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Nitrogen who talks about its SAFETY anymore in your work site!

One of the two MAIN risks of Nitrogen, asphyxiation (suffocation), cryogenic (hypothermia or frostbite) and high pressure hazards associated with handling and working with both gaseous and liquid Nitrogen. Nitrogen is a chemical element with symbol N and atomic number 7. It was first discovered and isolated by Scottish physician Daniel Rutherford in 1772.

Nitrogen asphyxiation hazards resulted in 80 deaths and 50 injuries and many of these incidents were caused by inadequate knowledge of Nitrogen hazards. The majority of incidents occurred during work in or near confined spaces, often because a person exposed to an oxygen deficient atmosphere has no warning, and cannot immediately sense that the oxygen level is too low.

Nitrogen gas is not a “poison” in the traditional sense but it presents a hazard of asphyxiation when it displaces oxygen. Breathing an oxygen deficient atmosphere can have serious and immediate effects, including unconsciousness after only 1 or 2 breaths.

The air that we breathe is 78% nitrogen and 21% oxygen. According to studies, the maximum “safe level” of oxygen is said to be 23.5%. 21% is normal and 19.5% is considered to be the minimum “safe level.” At 15-19% the first sign of hypoxia or insufficient oxygen in the body occurs, resulting in a decreased ability to work strenuously and may induce symptoms in people with heart, lung, or circulatory problems.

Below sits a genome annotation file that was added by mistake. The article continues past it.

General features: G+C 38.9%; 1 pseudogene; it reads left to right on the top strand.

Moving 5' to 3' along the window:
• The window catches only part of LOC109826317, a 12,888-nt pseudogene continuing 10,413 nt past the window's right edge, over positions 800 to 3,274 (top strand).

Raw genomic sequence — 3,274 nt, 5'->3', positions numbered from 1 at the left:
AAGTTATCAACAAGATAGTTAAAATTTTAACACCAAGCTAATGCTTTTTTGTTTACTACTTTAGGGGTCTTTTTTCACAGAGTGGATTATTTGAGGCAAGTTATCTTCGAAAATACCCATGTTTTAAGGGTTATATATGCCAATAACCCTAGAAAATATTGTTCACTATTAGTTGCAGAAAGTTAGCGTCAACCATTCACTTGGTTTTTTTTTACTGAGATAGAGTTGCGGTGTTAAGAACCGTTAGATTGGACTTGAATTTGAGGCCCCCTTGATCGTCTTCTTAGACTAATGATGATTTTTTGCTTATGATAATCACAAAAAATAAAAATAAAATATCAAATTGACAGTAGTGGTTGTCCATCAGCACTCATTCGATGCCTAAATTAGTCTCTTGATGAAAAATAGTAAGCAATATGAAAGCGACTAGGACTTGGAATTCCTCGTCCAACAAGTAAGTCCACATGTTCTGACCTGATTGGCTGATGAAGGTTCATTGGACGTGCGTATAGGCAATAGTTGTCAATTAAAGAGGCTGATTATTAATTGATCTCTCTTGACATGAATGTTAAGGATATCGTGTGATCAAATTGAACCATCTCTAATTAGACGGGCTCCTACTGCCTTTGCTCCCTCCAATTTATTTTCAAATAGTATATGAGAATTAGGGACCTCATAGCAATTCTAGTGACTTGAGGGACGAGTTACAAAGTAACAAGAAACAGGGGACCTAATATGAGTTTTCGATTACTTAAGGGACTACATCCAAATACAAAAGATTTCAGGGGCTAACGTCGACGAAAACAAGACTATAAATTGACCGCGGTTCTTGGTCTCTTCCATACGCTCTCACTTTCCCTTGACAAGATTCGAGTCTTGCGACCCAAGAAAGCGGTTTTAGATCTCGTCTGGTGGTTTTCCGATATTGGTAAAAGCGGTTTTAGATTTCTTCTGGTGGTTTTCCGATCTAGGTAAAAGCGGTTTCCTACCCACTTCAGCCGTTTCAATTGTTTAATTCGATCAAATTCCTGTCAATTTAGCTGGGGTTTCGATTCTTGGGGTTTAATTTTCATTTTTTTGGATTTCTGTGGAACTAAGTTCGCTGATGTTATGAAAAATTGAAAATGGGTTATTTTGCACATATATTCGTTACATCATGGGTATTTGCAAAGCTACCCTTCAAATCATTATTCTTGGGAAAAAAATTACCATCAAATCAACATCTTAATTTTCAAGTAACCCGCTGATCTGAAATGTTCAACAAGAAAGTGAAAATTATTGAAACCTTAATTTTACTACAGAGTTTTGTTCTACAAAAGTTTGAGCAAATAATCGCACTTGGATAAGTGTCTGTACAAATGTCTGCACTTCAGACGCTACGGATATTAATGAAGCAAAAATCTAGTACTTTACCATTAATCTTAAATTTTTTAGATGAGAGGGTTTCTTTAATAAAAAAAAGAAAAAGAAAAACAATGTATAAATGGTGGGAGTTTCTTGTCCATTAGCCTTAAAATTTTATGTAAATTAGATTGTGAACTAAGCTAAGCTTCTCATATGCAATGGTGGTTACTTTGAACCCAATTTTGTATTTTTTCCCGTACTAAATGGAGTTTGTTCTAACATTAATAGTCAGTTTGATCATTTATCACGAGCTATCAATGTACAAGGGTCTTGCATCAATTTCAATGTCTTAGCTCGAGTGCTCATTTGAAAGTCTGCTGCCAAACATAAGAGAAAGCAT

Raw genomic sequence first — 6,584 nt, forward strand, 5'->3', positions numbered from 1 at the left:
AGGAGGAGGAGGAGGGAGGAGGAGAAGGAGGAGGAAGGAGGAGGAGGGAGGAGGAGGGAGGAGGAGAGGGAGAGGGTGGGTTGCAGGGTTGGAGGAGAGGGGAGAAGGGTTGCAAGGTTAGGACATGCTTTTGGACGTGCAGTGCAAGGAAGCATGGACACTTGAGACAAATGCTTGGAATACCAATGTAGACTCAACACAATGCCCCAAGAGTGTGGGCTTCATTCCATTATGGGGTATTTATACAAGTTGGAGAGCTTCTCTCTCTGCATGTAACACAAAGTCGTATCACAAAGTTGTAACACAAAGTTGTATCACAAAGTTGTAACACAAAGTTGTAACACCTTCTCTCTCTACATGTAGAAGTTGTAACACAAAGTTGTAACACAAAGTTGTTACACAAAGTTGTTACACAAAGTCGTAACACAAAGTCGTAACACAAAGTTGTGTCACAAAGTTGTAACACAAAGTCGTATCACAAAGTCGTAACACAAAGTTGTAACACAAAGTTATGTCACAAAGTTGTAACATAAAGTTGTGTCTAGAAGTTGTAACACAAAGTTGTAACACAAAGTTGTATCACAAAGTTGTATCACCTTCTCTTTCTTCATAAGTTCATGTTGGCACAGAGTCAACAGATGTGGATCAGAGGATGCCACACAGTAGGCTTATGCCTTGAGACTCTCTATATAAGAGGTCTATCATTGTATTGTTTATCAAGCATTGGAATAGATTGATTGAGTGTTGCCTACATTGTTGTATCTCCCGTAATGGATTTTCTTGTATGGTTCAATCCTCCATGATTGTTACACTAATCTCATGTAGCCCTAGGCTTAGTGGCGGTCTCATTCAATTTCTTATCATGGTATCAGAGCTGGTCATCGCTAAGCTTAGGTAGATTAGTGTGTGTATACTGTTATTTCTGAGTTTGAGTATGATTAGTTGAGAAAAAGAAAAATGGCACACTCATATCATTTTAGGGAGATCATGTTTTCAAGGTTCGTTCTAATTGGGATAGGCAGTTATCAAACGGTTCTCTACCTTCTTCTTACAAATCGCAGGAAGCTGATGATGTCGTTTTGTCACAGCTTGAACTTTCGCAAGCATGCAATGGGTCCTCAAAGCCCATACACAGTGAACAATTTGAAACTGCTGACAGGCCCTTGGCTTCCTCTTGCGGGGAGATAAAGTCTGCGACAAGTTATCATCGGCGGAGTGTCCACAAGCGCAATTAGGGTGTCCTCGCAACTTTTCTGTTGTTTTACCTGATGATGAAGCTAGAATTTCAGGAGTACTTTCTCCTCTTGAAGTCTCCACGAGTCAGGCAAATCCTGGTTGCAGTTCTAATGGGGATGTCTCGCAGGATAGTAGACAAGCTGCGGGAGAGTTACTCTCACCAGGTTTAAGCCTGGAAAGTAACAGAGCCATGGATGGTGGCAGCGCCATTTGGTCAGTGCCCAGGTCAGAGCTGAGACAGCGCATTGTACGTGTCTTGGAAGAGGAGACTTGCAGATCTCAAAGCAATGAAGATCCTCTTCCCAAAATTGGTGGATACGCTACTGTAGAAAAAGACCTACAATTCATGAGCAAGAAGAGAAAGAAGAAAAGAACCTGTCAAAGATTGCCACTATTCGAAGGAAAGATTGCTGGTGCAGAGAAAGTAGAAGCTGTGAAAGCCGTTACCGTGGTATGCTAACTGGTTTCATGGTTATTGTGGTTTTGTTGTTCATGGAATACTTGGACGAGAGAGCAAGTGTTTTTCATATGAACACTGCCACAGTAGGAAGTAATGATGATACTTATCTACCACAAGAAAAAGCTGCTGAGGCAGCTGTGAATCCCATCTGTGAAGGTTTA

Typical sources for nitrogen high or low pressure gas delivered by pipeline or supplied in pressurized bottles. Nitrogen can also be delivered or supplied in liquid form.

In the oil and gas industry Nitrogen is used for:

Purging air or flammable or toxic gases from systems, Pressure testing, Leak testing, Pad pressure for offloading tank trucks, atmospheric tanks and new equipment.

Note: any use of nitrogen must be fully communicated to any workers before they work with or around it, during the hazard assessment.

In the oil and gas industry sector, nitrogen is used widely because of its “inert” properties (i.e., it does not react with or affect other material). Nitrogen is frequently used to “inert” potentially explosive atmospheres. It is often used to keep material free of contaminants, including oxygen, which can corrode equipment or present a fire and explosion hazard when in contact with flammable liquids or combustible solids, in such cases, a flow of nitrogen is maintained in a vessel to keep oxygen out.

Nitrogen is also used to purge air from equipment prior to introducing material, or to purge flammable or toxic material prior to opening equipment for maintenance. By displacing oxygen, which is necessary for combustion, the addition of nitrogen to potentially explosive or flammable atmospheres prevents the conditions by which explosion and fire can occur.

Properties of Nitrogen:

·        Colorless and odourless – therefore the normal senses of sight and smell are not useful in detecting it.